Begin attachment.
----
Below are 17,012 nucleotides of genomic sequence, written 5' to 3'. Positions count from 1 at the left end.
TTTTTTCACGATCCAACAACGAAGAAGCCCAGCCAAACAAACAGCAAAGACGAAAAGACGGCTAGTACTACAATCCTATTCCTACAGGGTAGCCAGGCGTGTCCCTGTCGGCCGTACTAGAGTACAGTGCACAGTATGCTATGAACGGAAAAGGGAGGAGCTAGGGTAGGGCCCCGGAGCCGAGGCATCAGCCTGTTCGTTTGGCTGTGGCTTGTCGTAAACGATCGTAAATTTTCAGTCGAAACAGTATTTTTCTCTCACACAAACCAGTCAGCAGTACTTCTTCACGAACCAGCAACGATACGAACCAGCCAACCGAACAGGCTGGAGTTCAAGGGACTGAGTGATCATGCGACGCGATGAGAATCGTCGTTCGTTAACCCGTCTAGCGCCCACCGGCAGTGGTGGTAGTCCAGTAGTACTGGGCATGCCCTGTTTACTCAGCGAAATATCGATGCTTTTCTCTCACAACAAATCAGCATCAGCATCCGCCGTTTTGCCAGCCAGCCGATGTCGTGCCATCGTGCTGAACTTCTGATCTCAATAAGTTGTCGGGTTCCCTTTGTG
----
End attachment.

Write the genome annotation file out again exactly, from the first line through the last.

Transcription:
Below are 17,012 nucleotides of genomic sequence, written 5' to 3'. Positions count from 1 at the left end.
TTTTTTCACGATCCAACAACGAAGAAGCCCAGCCAAACAAACAGCAAAGACGAAAAGACGGCTAGTACTACAATCCTATTCCTACAGGGTAGCCAGGCGTGTCCCTGTCGGCCGTACTAGAGTACAGTGCACAGTATGCTATGAACGGAAAAGGGAGGAGCTAGGGTAGGGCCCCGGAGCCGAGGCATCAGCCTGTTCGTTTGGCTGTGGCTTGTCGTAAACGATCGTAAATTTTCAGTCGAAACAGTATTTTTCTCTCACACAAACCAGTCAGCAGTACTTCTTCACGAACCAGCAACGATACGAACCAGCCAACCGAACAGGCTGGAGTTCAAGGGACTGAGTGATCATGCGACGCGATGAGAATCGTCGTTCGTTAACCCGTCTAGCGCCCACCGGCAGTGGTGGTAGTCCAGTAGTACTGGGCATGCCCTGTTTACTCAGCGAAATATCGATGCTTTTCTCTCACAACAAATCAGCATCAGCATCCGCCGTTTTGCCAGCCAGCCGATGTCGTGCCATCGTGCTGAACTTCTGATCTCAATAAGTTGTCGGGTTCCCTTTGTG